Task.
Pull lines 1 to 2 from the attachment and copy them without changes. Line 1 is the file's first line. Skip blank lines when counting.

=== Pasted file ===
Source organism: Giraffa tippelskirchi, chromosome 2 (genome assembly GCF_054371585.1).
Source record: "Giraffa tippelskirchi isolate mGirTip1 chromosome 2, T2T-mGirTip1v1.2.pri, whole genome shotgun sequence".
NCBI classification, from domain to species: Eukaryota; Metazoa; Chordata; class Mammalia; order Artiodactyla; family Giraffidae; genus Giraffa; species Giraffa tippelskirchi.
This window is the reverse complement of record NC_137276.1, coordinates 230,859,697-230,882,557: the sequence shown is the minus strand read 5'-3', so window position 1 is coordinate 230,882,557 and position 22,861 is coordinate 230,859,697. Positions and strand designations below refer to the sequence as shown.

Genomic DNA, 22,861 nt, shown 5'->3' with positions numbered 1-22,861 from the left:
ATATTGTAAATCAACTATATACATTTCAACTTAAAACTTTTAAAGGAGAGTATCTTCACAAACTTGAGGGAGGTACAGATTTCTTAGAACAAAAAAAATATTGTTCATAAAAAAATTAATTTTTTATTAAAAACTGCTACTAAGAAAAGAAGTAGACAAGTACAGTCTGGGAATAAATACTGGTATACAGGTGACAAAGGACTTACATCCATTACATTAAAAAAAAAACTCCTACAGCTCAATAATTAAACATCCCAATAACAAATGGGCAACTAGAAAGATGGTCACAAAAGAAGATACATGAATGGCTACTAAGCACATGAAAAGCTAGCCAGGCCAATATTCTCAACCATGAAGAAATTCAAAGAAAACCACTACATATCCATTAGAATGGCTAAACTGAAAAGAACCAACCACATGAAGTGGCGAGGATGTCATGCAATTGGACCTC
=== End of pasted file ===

Source organism: Giraffa tippelskirchi, chromosome 2 (genome assembly GCF_054371585.1).
Source record: "Giraffa tippelskirchi isolate mGirTip1 chromosome 2, T2T-mGirTip1v1.2.pri, whole genome shotgun sequence".